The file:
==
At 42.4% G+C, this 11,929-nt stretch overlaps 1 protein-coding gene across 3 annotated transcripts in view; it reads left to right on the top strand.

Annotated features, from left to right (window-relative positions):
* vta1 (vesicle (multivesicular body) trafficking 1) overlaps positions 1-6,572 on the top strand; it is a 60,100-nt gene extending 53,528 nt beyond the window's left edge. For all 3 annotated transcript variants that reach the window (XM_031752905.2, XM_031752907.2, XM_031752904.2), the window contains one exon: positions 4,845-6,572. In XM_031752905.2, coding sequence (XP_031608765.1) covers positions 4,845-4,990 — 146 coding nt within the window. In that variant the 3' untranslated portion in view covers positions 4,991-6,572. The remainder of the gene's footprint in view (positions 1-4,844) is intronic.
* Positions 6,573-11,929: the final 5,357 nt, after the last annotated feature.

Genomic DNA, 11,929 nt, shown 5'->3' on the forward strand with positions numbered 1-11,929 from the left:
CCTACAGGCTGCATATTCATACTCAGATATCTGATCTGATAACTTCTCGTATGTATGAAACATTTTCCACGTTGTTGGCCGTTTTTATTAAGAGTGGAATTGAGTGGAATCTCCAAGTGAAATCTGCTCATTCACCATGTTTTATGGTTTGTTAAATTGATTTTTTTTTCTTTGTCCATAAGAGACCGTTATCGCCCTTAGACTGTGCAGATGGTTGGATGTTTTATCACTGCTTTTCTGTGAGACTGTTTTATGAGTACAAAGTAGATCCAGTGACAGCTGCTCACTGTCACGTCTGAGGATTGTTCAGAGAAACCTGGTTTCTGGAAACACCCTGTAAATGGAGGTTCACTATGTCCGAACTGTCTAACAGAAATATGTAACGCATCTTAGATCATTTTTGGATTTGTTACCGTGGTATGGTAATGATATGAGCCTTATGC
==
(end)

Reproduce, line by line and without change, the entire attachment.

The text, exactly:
At 42.4% G+C, this 11,929-nt stretch overlaps 1 protein-coding gene across 3 annotated transcripts in view; it reads left to right on the top strand.

Annotated features, from left to right (window-relative positions):
* vta1 (vesicle (multivesicular body) trafficking 1) overlaps positions 1-6,572 on the top strand; it is a 60,100-nt gene extending 53,528 nt beyond the window's left edge. For all 3 annotated transcript variants that reach the window (XM_031752905.2, XM_031752907.2, XM_031752904.2), the window contains one exon: positions 4,845-6,572. In XM_031752905.2, coding sequence (XP_031608765.1) covers positions 4,845-4,990 — 146 coding nt within the window. In that variant the 3' untranslated portion in view covers positions 4,991-6,572. The remainder of the gene's footprint in view (positions 1-4,844) is intronic.
* Positions 6,573-11,929: the final 5,357 nt, after the last annotated feature.

Genomic DNA, 11,929 nt, shown 5'->3' on the forward strand with positions numbered 1-11,929 from the left:
CCTACAGGCTGCATATTCATACTCAGATATCTGATCTGATAACTTCTCGTATGTATGAAACATTTTCCACGTTGTTGGCCGTTTTTATTAAGAGTGGAATTGAGTGGAATCTCCAAGTGAAATCTGCTCATTCACCATGTTTTATGGTTTGTTAAATTGATTTTTTTTTCTTTGTCCATAAGAGACCGTTATCGCCCTTAGACTGTGCAGATGGTTGGATGTTTTATCACTGCTTTTCTGTGAGACTGTTTTATGAGTACAAAGTAGATCCAGTGACAGCTGCTCACTGTCACGTCTGAGGATTGTTCAGAGAAACCTGGTTTCTGGAAACACCCTGTAAATGGAGGTTCACTATGTCCGAACTGTCTAACAGAAATATGTAACGCATCTTAGATCATTTTTGGATTTGTTACCGTGGTATGGTAATGATATGAGCCTTATGC